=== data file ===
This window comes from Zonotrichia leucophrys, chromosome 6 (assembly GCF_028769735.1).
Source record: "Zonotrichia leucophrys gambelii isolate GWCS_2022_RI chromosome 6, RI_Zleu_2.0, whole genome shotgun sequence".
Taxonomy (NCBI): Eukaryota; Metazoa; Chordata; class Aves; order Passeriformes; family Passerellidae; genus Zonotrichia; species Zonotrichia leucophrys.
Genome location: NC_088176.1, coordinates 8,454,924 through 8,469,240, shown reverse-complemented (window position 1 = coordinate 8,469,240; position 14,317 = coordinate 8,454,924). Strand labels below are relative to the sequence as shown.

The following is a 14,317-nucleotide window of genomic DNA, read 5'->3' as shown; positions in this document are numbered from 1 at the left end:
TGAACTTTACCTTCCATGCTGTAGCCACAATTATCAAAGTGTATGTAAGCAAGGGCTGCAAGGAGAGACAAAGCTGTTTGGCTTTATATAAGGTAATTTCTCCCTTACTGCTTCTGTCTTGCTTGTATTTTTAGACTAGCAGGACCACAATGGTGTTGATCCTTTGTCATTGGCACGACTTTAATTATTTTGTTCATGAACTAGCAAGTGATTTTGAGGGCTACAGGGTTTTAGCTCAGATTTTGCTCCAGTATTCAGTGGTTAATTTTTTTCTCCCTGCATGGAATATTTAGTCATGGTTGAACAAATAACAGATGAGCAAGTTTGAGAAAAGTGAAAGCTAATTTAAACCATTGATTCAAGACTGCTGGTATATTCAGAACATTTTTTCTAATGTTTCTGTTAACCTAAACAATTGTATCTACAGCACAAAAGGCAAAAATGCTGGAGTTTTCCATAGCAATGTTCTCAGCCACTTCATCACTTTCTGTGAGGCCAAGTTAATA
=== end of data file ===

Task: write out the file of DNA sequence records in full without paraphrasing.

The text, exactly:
This window comes from Zonotrichia leucophrys, chromosome 6 (assembly GCF_028769735.1).
Source record: "Zonotrichia leucophrys gambelii isolate GWCS_2022_RI chromosome 6, RI_Zleu_2.0, whole genome shotgun sequence".
Taxonomy (NCBI): Eukaryota; Metazoa; Chordata; class Aves; order Passeriformes; family Passerellidae; genus Zonotrichia; species Zonotrichia leucophrys.
Genome location: NC_088176.1, coordinates 8,454,924 through 8,469,240, shown reverse-complemented (window position 1 = coordinate 8,469,240; position 14,317 = coordinate 8,454,924). Strand labels below are relative to the sequence as shown.

The following is a 14,317-nucleotide window of genomic DNA, read 5'->3' as shown; positions in this document are numbered from 1 at the left end:
TGAACTTTACCTTCCATGCTGTAGCCACAATTATCAAAGTGTATGTAAGCAAGGGCTGCAAGGAGAGACAAAGCTGTTTGGCTTTATATAAGGTAATTTCTCCCTTACTGCTTCTGTCTTGCTTGTATTTTTAGACTAGCAGGACCACAATGGTGTTGATCCTTTGTCATTGGCACGACTTTAATTATTTTGTTCATGAACTAGCAAGTGATTTTGAGGGCTACAGGGTTTTAGCTCAGATTTTGCTCCAGTATTCAGTGGTTAATTTTTTTCTCCCTGCATGGAATATTTAGTCATGGTTGAACAAATAACAGATGAGCAAGTTTGAGAAAAGTGAAAGCTAATTTAAACCATTGATTCAAGACTGCTGGTATATTCAGAACATTTTTTCTAATGTTTCTGTTAACCTAAACAATTGTATCTACAGCACAAAAGGCAAAAATGCTGGAGTTTTCCATAGCAATGTTCTCAGCCACTTCATCACTTTCTGTGAGGCCAAGTTAATA